Tristan McHardie is a GIS Administrator at Waikato Regional Council
- Qualification and GIS component: Master of Social Science – geography thesis – “Internet Mapping of Demographic Diversity”
- Tertiary Institute: University of Waikato
Why have you chosen to study GIS?
I originally studied computer science and worked as a web developer for several years after graduating. I’ve always been interested in maps and atlases and, with a little exposure to spatial data at work; this seeded my interest in GIS.
I wanted to upskill, and it made sense to expand on my undergraduate degree so studying GIS was a great way to do it. I initially enrolled in the University of Waikato’s Postgraduate Diploma in Geography with a specialisation in GIS, but I was encouraged to bump this up to a Master of Social Science.
How important is GIS for your future career options, and why?
GIS is a vast field with applications across so many industries. While the internet has been used for sharing maps for many years, the use of web maps and online GIS is snowballing. GIS in some form will be at the forefront of my career, whether I continue working as a web developer or if I move into practicing in GIS itself.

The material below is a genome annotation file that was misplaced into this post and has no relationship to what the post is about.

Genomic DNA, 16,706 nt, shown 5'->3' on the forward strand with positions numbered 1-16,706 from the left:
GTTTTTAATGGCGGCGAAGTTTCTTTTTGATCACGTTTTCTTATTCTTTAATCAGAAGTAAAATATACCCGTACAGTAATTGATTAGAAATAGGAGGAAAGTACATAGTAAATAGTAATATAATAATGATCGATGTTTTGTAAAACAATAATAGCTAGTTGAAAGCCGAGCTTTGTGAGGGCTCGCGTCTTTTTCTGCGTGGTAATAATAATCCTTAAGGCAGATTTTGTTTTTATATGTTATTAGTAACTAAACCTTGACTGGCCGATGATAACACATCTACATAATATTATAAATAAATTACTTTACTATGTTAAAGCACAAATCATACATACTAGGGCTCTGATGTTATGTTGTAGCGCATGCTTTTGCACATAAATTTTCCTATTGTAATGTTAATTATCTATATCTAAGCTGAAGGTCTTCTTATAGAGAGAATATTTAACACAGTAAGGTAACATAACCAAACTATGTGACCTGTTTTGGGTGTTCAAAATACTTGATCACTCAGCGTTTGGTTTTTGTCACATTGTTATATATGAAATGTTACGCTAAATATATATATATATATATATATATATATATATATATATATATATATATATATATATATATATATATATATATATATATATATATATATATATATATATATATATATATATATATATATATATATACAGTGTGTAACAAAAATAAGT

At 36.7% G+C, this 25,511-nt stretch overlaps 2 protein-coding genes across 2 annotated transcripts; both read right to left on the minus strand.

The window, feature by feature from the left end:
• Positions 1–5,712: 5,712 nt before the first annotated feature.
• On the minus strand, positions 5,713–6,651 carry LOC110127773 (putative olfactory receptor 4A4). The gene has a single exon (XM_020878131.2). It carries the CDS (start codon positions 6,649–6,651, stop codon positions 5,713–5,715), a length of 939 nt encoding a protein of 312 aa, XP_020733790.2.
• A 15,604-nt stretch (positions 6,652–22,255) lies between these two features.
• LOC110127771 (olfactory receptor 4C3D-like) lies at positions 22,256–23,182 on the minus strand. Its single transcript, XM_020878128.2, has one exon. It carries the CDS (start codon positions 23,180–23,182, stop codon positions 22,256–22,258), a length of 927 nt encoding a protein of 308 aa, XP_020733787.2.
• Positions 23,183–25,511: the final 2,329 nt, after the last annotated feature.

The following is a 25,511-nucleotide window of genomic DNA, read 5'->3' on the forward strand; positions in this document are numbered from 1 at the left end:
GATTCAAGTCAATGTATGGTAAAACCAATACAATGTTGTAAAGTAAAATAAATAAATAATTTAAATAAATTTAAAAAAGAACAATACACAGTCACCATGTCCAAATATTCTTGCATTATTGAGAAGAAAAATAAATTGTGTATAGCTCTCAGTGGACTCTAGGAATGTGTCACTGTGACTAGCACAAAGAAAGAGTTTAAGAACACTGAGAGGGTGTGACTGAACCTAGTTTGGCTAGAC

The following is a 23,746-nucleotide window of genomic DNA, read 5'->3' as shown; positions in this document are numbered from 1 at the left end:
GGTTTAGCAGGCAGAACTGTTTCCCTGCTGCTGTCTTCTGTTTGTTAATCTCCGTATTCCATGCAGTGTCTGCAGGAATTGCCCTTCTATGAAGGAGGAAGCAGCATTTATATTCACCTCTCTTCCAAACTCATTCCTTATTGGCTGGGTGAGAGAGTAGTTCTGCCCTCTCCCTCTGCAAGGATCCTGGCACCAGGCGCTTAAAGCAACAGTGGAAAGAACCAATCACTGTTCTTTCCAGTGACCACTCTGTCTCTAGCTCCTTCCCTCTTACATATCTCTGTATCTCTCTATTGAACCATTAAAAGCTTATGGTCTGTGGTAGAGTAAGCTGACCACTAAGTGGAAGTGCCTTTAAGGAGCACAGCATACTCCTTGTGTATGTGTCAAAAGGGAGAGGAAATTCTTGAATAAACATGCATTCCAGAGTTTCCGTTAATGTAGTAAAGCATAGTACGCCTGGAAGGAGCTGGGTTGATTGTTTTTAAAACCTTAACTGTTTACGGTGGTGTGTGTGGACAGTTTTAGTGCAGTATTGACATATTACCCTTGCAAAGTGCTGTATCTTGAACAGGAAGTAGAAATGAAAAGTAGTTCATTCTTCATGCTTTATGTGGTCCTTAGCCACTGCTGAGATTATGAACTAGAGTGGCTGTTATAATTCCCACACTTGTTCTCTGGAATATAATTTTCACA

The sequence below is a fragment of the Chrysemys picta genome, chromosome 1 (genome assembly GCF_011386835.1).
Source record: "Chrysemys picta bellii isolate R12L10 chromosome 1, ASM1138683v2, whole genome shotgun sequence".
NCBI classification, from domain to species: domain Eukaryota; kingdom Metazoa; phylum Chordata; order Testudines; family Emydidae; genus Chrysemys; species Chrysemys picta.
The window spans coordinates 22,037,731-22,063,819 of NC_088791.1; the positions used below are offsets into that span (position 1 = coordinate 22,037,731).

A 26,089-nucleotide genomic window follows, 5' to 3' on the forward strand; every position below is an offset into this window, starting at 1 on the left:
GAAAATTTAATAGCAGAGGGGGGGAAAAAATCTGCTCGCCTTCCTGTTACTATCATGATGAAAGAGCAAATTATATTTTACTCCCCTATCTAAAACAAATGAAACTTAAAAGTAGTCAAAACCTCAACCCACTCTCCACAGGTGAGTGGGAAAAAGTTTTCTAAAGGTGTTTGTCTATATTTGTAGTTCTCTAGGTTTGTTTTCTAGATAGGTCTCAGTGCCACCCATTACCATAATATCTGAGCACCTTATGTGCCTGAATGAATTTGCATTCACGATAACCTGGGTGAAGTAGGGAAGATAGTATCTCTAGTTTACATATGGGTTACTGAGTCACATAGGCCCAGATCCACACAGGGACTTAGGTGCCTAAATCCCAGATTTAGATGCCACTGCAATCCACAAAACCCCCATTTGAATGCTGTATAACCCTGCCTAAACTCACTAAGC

How has studying GIS shaped your career goals?
When I started studying, I had very few clues about the industry applications of GIS. Although I don’t want to be pigeonholed by my prior experience, studying GIS has taught me there’s a niche for people like me with nut and bolts technical skills, despite not having a background in a subject which leverages GIS for analysis.
What advice would you give to future students considering adding a GIS component to their studies?
GIS is nothing new but more and more employers are becoming aware of its applications and benefits. You’ll be surprised at just how often you can make use of GIS, and an introductory paper will give you a taste. Even if you don’t plan on becoming a GIS practitioner, knowing that GIS exists and what its capabilities are could be incredibly useful further down the track.